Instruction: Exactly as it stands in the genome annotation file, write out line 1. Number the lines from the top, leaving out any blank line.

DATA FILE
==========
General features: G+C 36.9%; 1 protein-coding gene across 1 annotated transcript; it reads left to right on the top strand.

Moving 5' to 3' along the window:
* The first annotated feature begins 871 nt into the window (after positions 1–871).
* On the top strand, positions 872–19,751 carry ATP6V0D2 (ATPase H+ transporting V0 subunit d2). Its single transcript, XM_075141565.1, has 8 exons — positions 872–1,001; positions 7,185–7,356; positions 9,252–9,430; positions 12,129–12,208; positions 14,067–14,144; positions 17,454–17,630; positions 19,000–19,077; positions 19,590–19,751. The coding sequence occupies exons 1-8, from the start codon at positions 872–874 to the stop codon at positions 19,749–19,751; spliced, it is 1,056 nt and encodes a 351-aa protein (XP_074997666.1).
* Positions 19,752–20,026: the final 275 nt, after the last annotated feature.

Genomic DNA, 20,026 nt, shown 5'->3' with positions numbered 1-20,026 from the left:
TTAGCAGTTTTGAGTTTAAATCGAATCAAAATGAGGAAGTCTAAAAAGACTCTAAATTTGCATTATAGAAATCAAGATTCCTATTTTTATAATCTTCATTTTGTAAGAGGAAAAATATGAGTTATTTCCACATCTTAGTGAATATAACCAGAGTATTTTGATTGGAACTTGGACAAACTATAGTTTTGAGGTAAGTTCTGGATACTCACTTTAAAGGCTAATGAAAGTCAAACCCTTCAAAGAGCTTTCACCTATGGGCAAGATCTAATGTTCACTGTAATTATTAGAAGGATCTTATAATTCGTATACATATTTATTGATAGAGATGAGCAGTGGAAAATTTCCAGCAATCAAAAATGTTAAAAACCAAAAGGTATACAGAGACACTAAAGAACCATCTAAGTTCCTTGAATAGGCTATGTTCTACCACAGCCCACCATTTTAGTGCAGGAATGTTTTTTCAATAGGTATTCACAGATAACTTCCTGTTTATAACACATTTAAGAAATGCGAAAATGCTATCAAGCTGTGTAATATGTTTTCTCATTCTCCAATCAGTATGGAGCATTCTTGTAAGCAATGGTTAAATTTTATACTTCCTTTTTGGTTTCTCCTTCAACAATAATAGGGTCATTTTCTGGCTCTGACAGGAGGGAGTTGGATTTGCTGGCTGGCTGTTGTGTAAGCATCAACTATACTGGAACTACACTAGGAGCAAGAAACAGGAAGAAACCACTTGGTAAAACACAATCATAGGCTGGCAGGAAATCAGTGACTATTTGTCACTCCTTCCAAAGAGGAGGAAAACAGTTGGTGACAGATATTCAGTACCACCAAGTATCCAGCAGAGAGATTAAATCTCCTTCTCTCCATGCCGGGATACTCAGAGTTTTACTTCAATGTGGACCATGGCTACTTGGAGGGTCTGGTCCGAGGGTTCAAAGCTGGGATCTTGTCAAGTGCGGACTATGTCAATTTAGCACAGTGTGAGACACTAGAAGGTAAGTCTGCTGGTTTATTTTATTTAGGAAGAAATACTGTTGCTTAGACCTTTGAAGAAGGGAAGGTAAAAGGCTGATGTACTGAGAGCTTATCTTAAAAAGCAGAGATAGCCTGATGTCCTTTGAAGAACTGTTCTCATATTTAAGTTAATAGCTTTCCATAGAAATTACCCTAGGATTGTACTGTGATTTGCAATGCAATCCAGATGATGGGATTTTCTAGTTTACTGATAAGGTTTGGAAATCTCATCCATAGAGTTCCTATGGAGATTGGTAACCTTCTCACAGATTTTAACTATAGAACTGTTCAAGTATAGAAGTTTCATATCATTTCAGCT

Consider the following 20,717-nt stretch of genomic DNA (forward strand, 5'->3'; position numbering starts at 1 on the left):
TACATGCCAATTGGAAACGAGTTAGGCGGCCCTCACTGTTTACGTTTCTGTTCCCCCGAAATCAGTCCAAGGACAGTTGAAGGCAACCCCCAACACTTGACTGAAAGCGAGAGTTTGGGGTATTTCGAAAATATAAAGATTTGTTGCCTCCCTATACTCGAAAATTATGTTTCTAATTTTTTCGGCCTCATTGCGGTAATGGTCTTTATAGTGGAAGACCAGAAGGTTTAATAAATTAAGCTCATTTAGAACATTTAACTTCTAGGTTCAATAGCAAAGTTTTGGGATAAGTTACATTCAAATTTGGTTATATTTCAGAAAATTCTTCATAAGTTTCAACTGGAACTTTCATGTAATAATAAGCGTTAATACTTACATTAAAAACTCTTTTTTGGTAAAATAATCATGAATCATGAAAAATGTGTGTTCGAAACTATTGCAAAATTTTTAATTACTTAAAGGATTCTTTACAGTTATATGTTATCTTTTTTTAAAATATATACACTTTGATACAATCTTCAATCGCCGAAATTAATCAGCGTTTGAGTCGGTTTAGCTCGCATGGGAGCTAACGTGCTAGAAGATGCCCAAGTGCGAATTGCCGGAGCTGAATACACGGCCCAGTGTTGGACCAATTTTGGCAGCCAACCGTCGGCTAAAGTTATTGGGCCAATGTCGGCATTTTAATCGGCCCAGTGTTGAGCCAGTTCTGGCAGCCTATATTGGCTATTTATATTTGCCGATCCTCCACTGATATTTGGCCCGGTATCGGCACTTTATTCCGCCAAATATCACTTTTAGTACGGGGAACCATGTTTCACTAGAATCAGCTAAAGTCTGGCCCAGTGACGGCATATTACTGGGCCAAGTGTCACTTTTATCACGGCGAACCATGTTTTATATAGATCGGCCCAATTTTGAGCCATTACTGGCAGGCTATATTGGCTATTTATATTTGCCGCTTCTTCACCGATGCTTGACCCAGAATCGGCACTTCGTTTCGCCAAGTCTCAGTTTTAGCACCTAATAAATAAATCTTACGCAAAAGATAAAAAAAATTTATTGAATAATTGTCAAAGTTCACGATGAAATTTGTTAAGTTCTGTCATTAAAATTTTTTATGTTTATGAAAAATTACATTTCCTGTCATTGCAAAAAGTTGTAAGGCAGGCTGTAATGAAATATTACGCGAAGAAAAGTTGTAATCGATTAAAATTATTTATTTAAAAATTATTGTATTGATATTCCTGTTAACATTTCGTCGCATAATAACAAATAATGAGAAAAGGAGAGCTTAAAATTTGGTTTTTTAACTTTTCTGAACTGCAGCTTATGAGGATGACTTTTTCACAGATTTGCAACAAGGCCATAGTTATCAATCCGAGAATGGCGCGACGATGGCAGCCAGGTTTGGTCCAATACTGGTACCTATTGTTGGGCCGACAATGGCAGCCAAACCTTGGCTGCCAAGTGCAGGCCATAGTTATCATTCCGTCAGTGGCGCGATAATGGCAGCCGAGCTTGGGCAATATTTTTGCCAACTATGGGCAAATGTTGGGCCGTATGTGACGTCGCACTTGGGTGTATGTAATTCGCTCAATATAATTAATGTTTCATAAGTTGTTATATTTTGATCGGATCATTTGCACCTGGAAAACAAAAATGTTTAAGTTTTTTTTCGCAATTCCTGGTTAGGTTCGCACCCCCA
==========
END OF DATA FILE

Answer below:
General features: G+C 36.9%; 1 protein-coding gene across 1 annotated transcript; it reads left to right on the top strand.